In support of its argument, ABAT points to a client alert prepared by Jones Day, which states, in relevant part,
[T]he Accounting Archives Management Measures prohibit all entities within the PRC territory from taking their "accounting archives" outside of PRC territory. Furthermore, the Archives Law of the [PRC] provides that if archives or duplicates thereof are removed from China in violation of law, the archives shall be confiscated by China Customs, a fine may be imposed, and if the case constitutes a crime, criminal responsibility shall be investigated.
All this gives rise to question of exactly what accounting archives are. Once again, the answer is not completely clear. Article 5 of the management measures defines "accounting archives" as "professional accounting materials" recording and reflecting the economics and business of entities in China. However, it would be a mistake to conclude that this definition covers only the work papers of professional accounting firms. The management measures give specific examples of accounting archives that include typical corporate accounting documents such as accounting vouchers, accounting books, financial reports, and bank statements.
* * *
Where it is not possible to confine all financial information to China, as for example, where financial discovery is required by a U.S. court, there is unfortunately no simple solution. One can reduce the risk by taking steps to ensure that none of the specific examples of accounting archives enumerated in the law are exported from China. It is also advisable to ensure that only copies of financial documents, and no originals, are exported. If the original accounting archives are well maintained and readily available for inspection in China, the risk posed by export of copies may be manageable. But the risk remains and must be understood before a company exports financial documentation.
ABAT argues that (1) as to books and records in the control of ABAT's subsidiaries, this Court cannot order inspection under 8 Del. C. § 220(b)(2)(b)(2) because the subsidiaries would have the right to deny ABAT access, and (2) even the work reports sent to ABAT by the subsidiaries – and therefore within ABAT's possession – cannot be produced because it could cause ABAT to violate the law in China. That argument fails for two reasons. First, ABAT has not met its burden of showing the substance of foreign law. Second, ABAT has not shown that – even if the law applies as ABAT contends – the company cannot comply with an inspection order from this Court.
ABAT argues that Southpaw cannot inspect the books and records in the possession of ABAT's subsidiaries because ABAT could not exercise its control over the subsidiaries to require them to produce the books and records for inspection. ABAT relies on 8 Del. C. § 220(b)(2)(b)(2), which provides:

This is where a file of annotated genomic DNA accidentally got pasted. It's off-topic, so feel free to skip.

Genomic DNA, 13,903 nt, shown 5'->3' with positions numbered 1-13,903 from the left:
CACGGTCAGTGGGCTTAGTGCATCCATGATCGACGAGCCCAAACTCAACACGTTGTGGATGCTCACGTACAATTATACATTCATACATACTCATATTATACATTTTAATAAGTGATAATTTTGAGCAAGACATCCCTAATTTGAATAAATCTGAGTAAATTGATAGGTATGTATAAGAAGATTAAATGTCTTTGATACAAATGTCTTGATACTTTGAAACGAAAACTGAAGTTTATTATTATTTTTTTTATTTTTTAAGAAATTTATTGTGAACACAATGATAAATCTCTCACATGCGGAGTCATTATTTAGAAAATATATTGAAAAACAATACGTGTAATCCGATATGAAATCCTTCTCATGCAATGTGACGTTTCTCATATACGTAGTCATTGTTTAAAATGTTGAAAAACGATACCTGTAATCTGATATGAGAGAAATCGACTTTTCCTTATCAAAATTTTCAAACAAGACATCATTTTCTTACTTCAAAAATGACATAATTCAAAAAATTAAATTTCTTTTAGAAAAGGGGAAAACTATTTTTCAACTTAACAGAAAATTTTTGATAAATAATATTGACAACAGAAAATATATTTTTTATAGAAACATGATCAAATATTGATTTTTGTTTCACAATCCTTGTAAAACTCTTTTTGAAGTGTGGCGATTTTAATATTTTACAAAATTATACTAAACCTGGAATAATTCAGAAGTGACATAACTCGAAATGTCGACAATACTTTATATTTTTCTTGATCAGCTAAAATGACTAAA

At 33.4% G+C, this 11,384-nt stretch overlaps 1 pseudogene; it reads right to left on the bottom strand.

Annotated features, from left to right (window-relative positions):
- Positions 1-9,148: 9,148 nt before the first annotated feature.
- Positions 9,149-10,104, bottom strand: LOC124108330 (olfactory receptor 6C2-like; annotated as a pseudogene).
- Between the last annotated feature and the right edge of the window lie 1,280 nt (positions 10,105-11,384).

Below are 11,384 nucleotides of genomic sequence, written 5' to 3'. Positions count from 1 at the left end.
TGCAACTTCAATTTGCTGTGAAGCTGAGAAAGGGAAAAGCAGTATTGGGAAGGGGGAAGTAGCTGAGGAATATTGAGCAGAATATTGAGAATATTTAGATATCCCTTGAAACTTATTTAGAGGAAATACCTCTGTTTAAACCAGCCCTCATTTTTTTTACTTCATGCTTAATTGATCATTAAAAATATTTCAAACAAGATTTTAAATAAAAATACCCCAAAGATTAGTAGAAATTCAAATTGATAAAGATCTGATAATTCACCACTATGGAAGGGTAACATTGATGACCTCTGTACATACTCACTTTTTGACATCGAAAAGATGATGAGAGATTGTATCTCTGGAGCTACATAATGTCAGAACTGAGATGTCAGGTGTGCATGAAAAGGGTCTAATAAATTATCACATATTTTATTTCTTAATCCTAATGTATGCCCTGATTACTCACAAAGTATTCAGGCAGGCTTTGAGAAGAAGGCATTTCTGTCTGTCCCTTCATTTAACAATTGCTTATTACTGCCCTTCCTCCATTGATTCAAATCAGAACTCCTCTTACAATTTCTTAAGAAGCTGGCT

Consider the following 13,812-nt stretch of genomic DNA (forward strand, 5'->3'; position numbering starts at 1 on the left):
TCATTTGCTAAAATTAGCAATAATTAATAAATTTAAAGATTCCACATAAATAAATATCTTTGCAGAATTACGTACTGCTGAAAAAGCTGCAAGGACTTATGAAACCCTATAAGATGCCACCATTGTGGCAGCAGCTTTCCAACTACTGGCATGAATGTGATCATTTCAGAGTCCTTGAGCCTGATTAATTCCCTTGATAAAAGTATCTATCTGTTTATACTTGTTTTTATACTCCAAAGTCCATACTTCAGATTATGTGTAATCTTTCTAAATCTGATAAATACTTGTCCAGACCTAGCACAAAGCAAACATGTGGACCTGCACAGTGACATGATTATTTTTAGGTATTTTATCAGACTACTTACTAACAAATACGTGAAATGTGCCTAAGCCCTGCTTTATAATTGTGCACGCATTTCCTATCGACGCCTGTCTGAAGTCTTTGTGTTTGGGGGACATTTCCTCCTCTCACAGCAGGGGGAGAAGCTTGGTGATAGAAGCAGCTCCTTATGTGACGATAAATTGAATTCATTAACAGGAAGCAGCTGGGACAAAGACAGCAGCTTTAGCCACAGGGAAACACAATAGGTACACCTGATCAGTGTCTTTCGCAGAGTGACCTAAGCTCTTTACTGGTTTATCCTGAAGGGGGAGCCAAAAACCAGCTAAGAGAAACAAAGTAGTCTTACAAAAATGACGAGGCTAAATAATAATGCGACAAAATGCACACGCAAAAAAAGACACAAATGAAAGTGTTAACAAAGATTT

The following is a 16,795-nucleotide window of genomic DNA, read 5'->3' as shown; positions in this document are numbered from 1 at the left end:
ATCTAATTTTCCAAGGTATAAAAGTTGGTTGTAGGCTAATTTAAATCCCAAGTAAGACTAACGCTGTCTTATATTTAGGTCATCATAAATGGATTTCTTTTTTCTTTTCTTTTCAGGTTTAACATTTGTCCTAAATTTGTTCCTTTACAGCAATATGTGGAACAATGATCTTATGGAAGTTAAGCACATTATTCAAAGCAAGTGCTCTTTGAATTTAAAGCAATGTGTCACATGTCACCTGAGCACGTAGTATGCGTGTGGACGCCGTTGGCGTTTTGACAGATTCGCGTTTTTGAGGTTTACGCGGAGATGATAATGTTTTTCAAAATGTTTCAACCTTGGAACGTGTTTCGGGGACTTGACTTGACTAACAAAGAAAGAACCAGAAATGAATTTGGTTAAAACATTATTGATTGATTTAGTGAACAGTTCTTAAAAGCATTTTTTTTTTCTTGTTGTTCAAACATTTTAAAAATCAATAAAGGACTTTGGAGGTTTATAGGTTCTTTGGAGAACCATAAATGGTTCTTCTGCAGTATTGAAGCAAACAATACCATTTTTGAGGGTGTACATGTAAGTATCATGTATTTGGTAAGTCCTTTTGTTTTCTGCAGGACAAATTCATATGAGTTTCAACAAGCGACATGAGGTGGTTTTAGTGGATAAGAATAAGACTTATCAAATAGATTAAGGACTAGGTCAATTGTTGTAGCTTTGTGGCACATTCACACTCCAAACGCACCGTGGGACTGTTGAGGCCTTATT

(b) Any stockholder, in person or by attorney or other agent, shall, upon written demand under oath stating the purpose thereof, have the right during the usual hours for business to inspect for any proper purpose, and to make copies and extracts from:
(2) A subsidiary's books and records, to the extent that:
b. The corporation could obtain such records through the exercise of control over such subsidiary, provided that as of the date of the making of the demand:
2. The subsidiary would not have the right under the law applicable to it to deny the corporation access to such books and records upon demand by the corporation.
ABAT contends that Southpaw cannot inspect the subsidiaries' records because the subsidiaries would have the right under the Management Measures to deny ABAT access to the books and records for the purposes of exporting them for inspection by Southpaw. As to the work reports in its possession, ABAT contends it would be inequitable to enter an inspection order that would require the company to choose between violating a court order or the law in China.
ABAT has not, however, carried its burden of proving the substance of the foreign law that the company relies on as a basis to preclude inspection. At most, ABAT has shown that Management Measures exist that may preclude the company from exporting some set of its subsidiaries' books and records. ABAT has not, however, shown (1) what books and records requested in the Demand fall within the scope of the Management Measures, or (2) whether the restrictions in the Management Measures apply to both photocopies and originals. Although ABAT has shown there is some ambiguity in the Management Measures, even among attorneys who regularly practice in the PRC, ABAT has not offered anything more concrete than uncertified translations of excerpts of the Management Measures and a half-page overview in a law firm-generated client alert. In my view, that is not sufficient to excuse ABAT from its obligations under Delaware law.